According to preliminary data of Statistics Estonia, in 2018 the Estonian general government deficit amounted to 0.5% and the gross debt level to 8% of the country's gross domestic product (GDP).
Total general government expenditures exceeded revenues by €120.2 million, accounted as the Maastricht deficit criteria. While the central government ended the year in deficit, the local government sub-sector closed the year with a €43.7-million surplus. The surplus of social security funds increased for the second year in a row to €72.6 million. By the end of 2018, the deficit of central government revenue stood at €236.5 million.
The consolidated debt of the general government (Maastricht debt) amounted to slightly over €2 billion at the end of 2018, down by about 1% compared to 2017. The debt of the central government increased, while the local government debt level decreased. At the end of 2018, the central government debt totalled €2.3 billion, of which €981 million were liabilities towards other sub-sectors.
The share of foreign debt in the central government's loan liabilities was 54%. Long-term loan liabilities increased by 2% year on year. At the end of 2018, the volume of long-term securities issued by public legal institutions, foundations and enterprises belonging to the central government was €48.5 million, down by 51% compared to the previous year.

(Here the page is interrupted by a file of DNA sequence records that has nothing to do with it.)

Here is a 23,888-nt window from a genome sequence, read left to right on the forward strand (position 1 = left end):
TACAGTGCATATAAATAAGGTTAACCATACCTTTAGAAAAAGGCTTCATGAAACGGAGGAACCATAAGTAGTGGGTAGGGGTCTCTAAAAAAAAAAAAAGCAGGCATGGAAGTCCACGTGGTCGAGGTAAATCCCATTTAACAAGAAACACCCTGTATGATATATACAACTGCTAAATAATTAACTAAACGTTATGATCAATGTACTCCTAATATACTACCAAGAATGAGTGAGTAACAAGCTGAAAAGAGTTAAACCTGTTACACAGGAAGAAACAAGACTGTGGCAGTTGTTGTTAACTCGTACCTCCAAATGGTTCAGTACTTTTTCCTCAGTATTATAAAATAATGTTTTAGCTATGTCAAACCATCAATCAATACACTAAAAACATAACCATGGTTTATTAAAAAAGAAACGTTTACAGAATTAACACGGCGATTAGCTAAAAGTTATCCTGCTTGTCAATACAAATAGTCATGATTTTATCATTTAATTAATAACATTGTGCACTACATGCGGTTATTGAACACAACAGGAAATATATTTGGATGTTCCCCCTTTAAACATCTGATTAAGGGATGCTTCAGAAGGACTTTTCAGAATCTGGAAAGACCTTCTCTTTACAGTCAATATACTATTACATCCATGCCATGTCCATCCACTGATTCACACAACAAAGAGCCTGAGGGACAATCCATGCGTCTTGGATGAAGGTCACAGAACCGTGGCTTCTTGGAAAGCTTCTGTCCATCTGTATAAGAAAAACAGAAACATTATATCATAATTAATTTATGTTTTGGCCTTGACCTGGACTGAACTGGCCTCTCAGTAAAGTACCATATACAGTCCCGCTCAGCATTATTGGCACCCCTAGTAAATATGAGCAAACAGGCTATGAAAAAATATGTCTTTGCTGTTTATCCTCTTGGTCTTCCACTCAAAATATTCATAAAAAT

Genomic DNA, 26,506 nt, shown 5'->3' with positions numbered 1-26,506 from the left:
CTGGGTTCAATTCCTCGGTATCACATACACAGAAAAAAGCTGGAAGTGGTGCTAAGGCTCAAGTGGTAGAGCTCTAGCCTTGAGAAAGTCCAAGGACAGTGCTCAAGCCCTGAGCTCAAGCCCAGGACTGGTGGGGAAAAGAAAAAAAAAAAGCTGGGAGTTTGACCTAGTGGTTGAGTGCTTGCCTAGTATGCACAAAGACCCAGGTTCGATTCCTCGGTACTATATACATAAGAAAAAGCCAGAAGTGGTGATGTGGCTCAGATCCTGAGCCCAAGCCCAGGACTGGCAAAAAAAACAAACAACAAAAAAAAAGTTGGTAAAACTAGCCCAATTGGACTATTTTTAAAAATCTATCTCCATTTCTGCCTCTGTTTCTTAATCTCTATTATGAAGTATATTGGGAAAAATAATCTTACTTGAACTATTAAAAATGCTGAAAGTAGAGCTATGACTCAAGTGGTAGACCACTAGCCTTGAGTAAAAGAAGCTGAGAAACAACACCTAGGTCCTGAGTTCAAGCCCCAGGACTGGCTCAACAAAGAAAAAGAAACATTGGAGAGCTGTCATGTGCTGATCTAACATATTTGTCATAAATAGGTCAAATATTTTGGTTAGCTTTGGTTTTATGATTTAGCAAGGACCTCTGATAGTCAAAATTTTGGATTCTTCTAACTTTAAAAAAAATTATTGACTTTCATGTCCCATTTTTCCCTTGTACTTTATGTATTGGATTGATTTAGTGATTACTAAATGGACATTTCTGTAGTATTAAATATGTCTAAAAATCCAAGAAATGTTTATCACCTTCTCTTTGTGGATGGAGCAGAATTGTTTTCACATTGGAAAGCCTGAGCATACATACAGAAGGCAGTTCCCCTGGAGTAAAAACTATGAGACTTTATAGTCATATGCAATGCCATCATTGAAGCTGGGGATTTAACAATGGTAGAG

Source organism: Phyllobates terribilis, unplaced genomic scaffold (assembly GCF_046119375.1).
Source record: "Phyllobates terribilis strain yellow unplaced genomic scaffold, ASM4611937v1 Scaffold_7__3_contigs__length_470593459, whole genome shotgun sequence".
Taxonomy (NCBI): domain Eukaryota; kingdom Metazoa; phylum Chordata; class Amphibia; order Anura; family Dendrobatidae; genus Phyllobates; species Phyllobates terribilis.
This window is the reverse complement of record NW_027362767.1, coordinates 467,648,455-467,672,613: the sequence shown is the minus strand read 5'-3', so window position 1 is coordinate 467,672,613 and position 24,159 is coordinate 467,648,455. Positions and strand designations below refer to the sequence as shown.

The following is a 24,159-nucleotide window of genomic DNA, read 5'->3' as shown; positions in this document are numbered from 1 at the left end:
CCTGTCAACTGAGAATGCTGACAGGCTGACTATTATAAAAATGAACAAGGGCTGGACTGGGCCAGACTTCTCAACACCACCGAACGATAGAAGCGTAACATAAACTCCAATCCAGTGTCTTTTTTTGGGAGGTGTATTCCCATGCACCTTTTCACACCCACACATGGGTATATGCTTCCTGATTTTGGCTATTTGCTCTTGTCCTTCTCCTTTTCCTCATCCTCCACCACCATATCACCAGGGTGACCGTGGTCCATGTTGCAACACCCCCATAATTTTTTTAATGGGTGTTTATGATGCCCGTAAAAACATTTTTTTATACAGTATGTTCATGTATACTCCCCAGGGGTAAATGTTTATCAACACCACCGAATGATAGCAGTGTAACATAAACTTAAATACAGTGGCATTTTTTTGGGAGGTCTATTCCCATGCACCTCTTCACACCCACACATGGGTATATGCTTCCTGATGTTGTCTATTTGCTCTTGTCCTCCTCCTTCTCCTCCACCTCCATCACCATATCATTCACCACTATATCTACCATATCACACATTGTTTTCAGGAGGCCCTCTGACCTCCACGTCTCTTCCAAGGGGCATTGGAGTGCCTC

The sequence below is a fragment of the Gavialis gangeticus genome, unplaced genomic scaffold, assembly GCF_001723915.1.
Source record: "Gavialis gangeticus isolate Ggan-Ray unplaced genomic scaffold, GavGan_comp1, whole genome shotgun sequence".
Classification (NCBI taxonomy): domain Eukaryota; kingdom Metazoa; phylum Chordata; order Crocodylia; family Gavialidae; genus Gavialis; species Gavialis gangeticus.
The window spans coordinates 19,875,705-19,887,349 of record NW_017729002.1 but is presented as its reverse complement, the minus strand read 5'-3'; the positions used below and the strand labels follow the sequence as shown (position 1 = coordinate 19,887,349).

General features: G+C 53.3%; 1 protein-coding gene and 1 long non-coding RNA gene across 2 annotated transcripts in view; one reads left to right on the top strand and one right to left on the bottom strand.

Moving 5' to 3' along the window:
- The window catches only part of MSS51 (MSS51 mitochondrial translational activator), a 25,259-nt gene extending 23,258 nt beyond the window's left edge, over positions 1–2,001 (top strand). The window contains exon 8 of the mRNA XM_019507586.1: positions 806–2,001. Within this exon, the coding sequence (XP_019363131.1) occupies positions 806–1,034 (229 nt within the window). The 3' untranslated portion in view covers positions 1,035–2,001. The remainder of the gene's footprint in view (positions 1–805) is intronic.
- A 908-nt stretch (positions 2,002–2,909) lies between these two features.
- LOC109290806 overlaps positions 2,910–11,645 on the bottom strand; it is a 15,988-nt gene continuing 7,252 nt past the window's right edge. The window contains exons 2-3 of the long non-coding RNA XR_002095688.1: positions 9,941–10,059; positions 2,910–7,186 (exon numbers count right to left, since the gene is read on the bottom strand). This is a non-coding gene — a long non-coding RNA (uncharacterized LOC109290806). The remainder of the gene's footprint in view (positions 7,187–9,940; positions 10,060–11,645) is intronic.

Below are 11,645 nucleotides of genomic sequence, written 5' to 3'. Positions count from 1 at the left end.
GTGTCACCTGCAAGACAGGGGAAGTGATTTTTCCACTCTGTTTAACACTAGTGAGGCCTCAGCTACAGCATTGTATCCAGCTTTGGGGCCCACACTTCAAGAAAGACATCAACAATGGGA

The overall debt level of the local government sub-sector decreased by 3% compared to 2017 and stood at €700 million at the end of the year. The volume of long-term securities dropped by 12%, and loan liabilities decreased by 0.3% year on year. Liabilities towards the rest of the world accounted for 23% of the local government debt.
Social security funds did not contribute to the debt of the general government sector, Statistics Estonia wrote in its Tuesday press release.
Estonia's general government sector is made up of three sub-sectors, namely central government (state budget units and extra-budgetary funds, foundations, legal persons in public law), local governments (city and rural municipality governments with their subsidiary units, foundations) and the country's social security funds (the Health Insurance and Unemployment Insurance funds).
Editor: Dario Cavegn